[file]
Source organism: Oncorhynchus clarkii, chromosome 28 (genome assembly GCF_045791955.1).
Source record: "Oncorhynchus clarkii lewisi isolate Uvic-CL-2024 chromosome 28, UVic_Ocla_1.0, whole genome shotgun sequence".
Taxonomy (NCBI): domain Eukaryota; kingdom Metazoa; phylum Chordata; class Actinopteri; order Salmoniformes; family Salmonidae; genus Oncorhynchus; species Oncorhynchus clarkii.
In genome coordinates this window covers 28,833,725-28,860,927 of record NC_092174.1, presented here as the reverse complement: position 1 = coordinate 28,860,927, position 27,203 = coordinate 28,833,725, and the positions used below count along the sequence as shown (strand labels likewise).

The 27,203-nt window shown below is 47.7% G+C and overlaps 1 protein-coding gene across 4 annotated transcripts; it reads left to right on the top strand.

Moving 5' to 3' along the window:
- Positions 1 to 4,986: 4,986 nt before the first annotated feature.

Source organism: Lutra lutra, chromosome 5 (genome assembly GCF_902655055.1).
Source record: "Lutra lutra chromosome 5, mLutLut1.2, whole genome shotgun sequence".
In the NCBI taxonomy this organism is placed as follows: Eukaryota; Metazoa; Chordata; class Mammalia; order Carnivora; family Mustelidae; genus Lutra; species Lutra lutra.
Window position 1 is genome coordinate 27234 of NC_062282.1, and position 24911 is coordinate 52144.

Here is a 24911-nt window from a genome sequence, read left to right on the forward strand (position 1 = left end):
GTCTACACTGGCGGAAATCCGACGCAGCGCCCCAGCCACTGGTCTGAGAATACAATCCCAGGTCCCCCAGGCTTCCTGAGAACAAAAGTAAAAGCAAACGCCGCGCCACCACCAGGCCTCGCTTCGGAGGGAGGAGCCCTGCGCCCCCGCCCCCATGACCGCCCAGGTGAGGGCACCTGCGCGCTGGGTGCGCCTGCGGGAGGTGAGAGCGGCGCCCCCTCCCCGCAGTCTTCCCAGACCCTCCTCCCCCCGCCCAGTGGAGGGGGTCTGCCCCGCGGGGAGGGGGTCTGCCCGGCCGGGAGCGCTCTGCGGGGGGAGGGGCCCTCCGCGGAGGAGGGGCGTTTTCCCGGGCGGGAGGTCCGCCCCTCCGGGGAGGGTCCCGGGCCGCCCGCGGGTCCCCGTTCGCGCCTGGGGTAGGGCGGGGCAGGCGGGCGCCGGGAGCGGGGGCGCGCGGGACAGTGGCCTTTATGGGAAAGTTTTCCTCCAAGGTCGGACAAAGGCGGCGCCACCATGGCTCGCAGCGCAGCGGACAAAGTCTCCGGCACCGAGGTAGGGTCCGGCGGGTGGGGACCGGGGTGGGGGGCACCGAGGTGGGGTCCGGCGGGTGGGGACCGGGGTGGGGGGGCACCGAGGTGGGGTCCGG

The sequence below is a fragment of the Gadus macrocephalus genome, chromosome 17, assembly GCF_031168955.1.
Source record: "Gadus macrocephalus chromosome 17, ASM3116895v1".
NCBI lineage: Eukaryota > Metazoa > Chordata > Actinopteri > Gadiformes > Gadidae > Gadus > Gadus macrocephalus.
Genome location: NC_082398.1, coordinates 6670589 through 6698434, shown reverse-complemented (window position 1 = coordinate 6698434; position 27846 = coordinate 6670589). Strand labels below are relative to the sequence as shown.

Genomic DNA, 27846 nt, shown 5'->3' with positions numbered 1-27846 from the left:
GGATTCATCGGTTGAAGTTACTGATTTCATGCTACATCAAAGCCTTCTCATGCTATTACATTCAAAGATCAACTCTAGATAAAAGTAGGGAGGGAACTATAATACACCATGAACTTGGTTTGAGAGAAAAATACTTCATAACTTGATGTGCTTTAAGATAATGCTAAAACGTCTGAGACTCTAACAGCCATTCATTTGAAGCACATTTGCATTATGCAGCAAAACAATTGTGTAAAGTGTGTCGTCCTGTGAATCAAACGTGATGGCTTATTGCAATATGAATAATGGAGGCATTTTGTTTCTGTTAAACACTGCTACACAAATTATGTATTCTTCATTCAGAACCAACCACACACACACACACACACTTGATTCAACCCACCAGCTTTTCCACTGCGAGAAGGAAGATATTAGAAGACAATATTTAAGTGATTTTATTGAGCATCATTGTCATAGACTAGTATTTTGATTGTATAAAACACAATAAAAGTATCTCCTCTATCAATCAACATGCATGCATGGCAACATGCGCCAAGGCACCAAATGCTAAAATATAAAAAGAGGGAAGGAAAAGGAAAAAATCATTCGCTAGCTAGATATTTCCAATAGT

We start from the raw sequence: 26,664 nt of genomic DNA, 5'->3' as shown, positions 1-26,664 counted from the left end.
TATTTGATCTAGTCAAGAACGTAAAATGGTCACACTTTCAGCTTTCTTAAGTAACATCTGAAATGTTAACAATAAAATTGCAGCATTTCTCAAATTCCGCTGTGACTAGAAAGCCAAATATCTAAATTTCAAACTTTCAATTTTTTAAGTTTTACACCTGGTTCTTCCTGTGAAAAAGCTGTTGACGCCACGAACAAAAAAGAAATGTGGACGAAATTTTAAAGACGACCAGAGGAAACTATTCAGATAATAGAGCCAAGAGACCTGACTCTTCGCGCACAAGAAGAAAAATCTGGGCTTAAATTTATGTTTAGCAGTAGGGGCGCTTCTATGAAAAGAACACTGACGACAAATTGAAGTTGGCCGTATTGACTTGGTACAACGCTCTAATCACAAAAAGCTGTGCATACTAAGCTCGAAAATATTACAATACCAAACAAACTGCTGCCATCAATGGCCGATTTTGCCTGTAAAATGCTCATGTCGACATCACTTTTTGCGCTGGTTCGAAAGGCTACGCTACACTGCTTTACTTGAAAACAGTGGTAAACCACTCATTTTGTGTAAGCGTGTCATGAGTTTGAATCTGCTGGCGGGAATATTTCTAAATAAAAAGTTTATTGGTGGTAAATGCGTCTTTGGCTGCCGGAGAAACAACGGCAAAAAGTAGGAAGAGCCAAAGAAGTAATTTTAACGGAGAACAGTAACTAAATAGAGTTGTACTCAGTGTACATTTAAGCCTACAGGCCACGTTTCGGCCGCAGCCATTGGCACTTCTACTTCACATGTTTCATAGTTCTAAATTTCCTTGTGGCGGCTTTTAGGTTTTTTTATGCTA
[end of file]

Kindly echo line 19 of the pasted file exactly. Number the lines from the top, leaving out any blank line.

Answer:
GGATTCATCGGTTGAAGTTACTGATTTCATGCTACATCAAAGCCTTCTCATGCTATTACATTCAAAGATCAACTCTAGATAAAAGTAGGGAGGGAACTATAATACACCATGAACTTGGTTTGAGAGAAAAATACTTCATAACTTGATGTGCTTTAAGATAATGCTAAAACGTCTGAGACTCTAACAGCCATTCATTTGAAGCACATTTGCATTATGCAGCAAAACAATTGTGTAAAGTGTGTCGTCCTGTGAATCAAACGTGATGGCTTATTGCAATATGAATAATGGAGGCATTTTGTTTCTGTTAAACACTGCTACACAAATTATGTATTCTTCATTCAGAACCAACCACACACACACACACACACTTGATTCAACCCACCAGCTTTTCCACTGCGAGAAGGAAGATATTAGAAGACAATATTTAAGTGATTTTATTGAGCATCATTGTCATAGACTAGTATTTTGATTGTATAAAACACAATAAAAGTATCTCCTCTATCAATCAACATGCATGCATGGCAACATGCGCCAAGGCACCAAATGCTAAAATATAAAAAGAGGGAAGGAAAAGGAAAAAATCATTCGCTAGCTAGATATTTCCAATAGT